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RICH households: India ranks 2nd after US

Last updated on: October 10, 2011 10:12 IST

RICH households: India ranks 2nd after US

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Strange as it may sound, with as many as one-third of its population still living in poverty, the country is also home to the second largest number of affluent people with a whopping three million households which have over $1 lakh of investible funds.

According to a survey by the global market research agency TNS, while the US still is the world's most prosperous country with 31 million affluent households, India, China and Brazil have overtaken many European countries in this measure of consumer wealth with three million affluent households each in these countries which have over $1 lakh investible funds.

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Image: People sit inside a restaurant at the Emporio mall in New Delhi.
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In other words, as many as 27 per cent American households are affluent, while this is only 1.25 per cent and 0.75 per cent in regard to India and China respectively, thanks to the sheer size of their population.

 

Though the cut-off money is $1 lakh for all the countries it is just $40,000 in Brazil, where this 3 million households constitute five per cent of the overall number of households.

 

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However, it is Luxembourg that has the highest penetration in terms of percentage with 29 per cent penetration, but in absolute numbers the number of affluent households is only 89,000, followed by the US with 27 per cent penetration, Canada and Singapore 20 per cent each with 2.6 million and 2,30,000 households respectively.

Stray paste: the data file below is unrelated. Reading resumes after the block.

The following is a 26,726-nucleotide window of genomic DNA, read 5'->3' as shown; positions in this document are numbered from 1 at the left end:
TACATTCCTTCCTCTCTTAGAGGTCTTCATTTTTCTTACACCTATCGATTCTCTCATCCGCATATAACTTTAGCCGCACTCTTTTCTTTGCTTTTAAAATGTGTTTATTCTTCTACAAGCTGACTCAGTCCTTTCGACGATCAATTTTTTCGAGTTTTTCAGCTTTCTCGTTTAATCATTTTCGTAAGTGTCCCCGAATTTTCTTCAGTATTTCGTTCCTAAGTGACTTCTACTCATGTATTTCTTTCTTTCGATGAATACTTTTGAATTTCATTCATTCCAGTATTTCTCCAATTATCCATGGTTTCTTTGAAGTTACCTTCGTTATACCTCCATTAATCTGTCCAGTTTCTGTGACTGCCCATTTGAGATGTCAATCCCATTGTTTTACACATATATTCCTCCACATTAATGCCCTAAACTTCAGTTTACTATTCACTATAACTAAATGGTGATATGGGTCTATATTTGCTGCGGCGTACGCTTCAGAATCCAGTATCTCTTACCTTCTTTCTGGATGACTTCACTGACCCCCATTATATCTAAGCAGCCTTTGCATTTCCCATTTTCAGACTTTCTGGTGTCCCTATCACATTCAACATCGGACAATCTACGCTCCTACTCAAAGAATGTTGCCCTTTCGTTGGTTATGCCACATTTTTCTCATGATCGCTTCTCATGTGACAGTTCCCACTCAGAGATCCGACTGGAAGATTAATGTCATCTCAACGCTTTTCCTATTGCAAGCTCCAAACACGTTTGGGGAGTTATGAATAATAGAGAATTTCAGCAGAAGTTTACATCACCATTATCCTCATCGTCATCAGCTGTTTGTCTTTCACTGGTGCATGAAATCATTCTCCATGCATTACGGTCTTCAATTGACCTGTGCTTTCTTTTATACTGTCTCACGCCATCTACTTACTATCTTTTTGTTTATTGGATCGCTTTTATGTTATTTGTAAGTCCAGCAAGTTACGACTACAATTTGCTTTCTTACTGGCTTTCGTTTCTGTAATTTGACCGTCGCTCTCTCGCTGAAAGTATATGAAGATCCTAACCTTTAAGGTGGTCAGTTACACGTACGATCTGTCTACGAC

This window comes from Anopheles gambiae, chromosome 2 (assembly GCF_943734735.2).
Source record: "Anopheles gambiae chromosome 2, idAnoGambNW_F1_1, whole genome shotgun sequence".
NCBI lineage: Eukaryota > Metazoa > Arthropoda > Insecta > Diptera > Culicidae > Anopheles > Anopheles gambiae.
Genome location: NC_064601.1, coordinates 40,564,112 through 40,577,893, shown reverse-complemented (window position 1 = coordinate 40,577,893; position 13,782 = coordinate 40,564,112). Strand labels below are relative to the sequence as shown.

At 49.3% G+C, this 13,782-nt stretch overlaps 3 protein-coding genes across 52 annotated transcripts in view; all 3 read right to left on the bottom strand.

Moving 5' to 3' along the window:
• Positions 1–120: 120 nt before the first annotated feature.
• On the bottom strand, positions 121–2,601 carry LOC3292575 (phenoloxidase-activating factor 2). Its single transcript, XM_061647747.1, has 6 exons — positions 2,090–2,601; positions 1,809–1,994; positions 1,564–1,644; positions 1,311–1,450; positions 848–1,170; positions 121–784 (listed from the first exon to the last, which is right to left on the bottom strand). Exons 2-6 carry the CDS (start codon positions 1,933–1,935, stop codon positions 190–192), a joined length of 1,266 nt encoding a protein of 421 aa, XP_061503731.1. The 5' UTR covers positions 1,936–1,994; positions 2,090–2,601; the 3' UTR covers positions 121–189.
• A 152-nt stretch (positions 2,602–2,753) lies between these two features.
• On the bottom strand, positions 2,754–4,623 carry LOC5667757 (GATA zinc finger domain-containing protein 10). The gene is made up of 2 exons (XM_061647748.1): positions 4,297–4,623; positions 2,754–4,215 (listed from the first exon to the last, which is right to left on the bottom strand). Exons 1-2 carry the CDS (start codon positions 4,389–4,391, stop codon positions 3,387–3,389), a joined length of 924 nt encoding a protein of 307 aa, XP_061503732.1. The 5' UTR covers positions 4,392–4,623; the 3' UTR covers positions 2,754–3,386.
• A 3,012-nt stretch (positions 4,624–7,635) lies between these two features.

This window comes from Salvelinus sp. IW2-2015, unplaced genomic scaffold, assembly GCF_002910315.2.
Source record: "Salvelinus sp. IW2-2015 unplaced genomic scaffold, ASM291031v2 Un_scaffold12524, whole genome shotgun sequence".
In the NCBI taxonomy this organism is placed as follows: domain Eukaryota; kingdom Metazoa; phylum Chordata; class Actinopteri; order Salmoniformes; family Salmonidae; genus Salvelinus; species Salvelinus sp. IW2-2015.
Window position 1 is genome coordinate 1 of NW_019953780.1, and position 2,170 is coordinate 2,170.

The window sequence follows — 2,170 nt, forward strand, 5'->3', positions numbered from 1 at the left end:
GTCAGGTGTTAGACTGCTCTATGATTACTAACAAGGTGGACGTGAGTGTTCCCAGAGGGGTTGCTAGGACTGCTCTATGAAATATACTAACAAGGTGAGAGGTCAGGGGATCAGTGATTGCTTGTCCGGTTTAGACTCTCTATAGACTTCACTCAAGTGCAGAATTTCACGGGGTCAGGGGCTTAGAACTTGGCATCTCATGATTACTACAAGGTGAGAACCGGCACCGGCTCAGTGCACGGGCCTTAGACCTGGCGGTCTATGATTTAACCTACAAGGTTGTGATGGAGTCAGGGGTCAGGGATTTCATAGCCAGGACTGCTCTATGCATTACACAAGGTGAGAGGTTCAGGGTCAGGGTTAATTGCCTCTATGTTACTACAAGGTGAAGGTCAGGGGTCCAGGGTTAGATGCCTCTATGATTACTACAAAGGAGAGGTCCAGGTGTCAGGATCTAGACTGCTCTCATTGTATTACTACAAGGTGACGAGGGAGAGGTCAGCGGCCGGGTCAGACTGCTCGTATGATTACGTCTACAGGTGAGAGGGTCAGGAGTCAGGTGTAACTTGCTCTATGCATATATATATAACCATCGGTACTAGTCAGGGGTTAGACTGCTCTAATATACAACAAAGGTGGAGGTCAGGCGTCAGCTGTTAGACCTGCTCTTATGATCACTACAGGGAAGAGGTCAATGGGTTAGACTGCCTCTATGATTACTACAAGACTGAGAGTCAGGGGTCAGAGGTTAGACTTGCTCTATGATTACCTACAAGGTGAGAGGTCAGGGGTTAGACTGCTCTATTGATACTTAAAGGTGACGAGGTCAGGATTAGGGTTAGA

Releasing the report, TNS business and finance director Reg van Steen said, "our research confirms that emerging markets will become new centres of affluence in coming years.

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India and China have already surpassed major European markets like Germany and France in this. It's interesting to see that the entrepreneurial spirit of people in these markets is already paying off in terms of personal wealth."

TNS India senior vice-president Chandrasekhar said, "a lot of people believe that there is considerable level of latent affluence in this country.

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And this study gives some pointers on the extent of the investment potential that the country offers as well as some relevant insights for tapping this potential."

 

The study titled the TNS Global Affluent Investor Survey, is based on interviews of 12,092 affluent decision-makers across 24 markets, including the US, India, China, Canada, Brazil, France, Germany, Britain, Belgium, the UAE, Israel, Hong Kong, Singapore and Australia. The online survey was carried out during May-August this year.

 

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The UAE and India appear in the top five countries where the affluent have over $1 million investable assets on average, alongside Singapore and Hong Kong.

 

The only European country to feature in this top five is the Sweden, while Britain and France are the least likely in Europe to have these levels of investable assets.

 

The survey also finds that men are the primary decision- makers among the affluent households in India (80 per cent) and Central Europe (79 per cent), but in north America this is only 45 per cent.

 

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The findings also demonstrate regional contrasts in terms of what the affluent actually invest in.

While in China, India and Germany the affluent are keen investors in precious metals (35, 33, and 23 per cent of respondents respectively), this is only 3 per cent in Sweden, Norway and the Netherlands, and even lesser at 2 per cent in Denmark and Israel.


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